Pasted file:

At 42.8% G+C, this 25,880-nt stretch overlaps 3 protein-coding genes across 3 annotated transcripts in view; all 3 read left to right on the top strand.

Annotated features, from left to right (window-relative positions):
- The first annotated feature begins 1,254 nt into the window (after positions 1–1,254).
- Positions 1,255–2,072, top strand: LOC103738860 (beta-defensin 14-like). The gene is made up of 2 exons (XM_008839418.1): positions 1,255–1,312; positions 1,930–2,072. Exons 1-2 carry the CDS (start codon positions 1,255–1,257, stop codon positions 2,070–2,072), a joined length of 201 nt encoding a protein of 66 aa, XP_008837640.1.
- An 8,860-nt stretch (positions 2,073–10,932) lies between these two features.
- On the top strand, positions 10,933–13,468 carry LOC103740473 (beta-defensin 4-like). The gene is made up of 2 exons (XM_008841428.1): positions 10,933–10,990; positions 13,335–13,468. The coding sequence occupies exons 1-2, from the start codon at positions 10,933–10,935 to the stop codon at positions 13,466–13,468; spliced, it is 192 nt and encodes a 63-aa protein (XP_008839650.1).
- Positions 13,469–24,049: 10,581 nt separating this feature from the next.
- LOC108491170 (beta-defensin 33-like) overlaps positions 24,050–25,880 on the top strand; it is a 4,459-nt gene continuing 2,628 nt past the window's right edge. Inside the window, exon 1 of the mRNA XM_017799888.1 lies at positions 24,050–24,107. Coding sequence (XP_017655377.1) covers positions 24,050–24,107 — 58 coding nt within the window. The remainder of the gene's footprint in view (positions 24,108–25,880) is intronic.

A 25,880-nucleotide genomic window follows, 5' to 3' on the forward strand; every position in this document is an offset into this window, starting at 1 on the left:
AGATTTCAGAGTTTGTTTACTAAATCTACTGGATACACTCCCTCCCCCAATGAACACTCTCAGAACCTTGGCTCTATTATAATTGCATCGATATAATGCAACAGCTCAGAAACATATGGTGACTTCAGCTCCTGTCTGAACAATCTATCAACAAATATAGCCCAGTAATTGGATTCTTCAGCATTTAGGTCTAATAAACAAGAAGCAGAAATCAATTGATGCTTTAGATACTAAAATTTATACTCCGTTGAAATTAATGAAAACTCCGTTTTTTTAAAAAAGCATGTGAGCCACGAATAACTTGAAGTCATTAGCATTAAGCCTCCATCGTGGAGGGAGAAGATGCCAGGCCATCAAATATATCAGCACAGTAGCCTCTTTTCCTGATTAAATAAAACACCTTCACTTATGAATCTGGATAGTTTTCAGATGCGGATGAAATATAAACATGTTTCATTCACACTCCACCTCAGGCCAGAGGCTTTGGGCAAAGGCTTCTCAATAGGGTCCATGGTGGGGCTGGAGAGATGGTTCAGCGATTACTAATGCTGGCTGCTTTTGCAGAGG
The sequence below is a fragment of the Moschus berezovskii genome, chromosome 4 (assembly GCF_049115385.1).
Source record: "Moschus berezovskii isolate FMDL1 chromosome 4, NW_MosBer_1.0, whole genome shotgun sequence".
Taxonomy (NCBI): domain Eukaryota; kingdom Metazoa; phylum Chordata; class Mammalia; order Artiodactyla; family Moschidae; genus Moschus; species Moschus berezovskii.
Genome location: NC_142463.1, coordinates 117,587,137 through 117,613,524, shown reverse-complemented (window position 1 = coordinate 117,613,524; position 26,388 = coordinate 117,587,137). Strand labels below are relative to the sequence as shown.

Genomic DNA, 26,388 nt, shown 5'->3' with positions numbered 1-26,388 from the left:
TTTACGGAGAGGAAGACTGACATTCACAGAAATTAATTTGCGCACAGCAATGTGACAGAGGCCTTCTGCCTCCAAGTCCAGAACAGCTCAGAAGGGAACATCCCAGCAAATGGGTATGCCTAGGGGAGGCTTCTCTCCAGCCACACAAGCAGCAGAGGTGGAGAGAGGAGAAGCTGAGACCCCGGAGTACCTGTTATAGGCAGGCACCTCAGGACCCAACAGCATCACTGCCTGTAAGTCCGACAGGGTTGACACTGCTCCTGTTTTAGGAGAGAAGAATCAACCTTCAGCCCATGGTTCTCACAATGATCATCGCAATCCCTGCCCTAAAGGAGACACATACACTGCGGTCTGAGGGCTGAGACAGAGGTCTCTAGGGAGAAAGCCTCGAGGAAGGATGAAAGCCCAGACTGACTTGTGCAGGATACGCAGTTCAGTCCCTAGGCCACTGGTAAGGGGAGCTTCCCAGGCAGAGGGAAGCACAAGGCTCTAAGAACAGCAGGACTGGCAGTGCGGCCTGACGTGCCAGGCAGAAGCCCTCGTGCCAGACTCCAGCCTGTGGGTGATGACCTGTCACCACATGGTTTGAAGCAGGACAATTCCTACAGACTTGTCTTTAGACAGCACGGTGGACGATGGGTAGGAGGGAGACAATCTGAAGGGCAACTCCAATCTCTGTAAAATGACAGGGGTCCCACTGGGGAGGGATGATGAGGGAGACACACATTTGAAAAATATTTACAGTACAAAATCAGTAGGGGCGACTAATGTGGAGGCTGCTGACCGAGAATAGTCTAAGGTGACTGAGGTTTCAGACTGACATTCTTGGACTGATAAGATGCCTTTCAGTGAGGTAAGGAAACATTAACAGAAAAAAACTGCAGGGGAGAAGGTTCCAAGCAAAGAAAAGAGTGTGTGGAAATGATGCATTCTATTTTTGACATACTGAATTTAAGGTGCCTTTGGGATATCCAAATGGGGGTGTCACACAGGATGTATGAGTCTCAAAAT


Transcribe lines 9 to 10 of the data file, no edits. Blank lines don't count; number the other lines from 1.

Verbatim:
A 25,880-nucleotide genomic window follows, 5' to 3' on the forward strand; every position in this document is an offset into this window, starting at 1 on the left:
AGATTTCAGAGTTTGTTTACTAAATCTACTGGATACACTCCCTCCCCCAATGAACACTCTCAGAACCTTGGCTCTATTATAATTGCATCGATATAATGCAACAGCTCAGAAACATATGGTGACTTCAGCTCCTGTCTGAACAATCTATCAACAAATATAGCCCAGTAATTGGATTCTTCAGCATTTAGGTCTAATAAACAAGAAGCAGAAATCAATTGATGCTTTAGATACTAAAATTTATACTCCGTTGAAATTAATGAAAACTCCGTTTTTTTAAAAAAGCATGTGAGCCACGAATAACTTGAAGTCATTAGCATTAAGCCTCCATCGTGGAGGGAGAAGATGCCAGGCCATCAAATATATCAGCACAGTAGCCTCTTTTCCTGATTAAATAAAACACCTTCACTTATGAATCTGGATAGTTTTCAGATGCGGATGAAATATAAACATGTTTCATTCACACTCCACCTCAGGCCAGAGGCTTTGGGCAAAGGCTTCTCAATAGGGTCCATGGTGGGGCTGGAGAGATGGTTCAGCGATTACTAATGCTGGCTGCTTTTGCAGAGG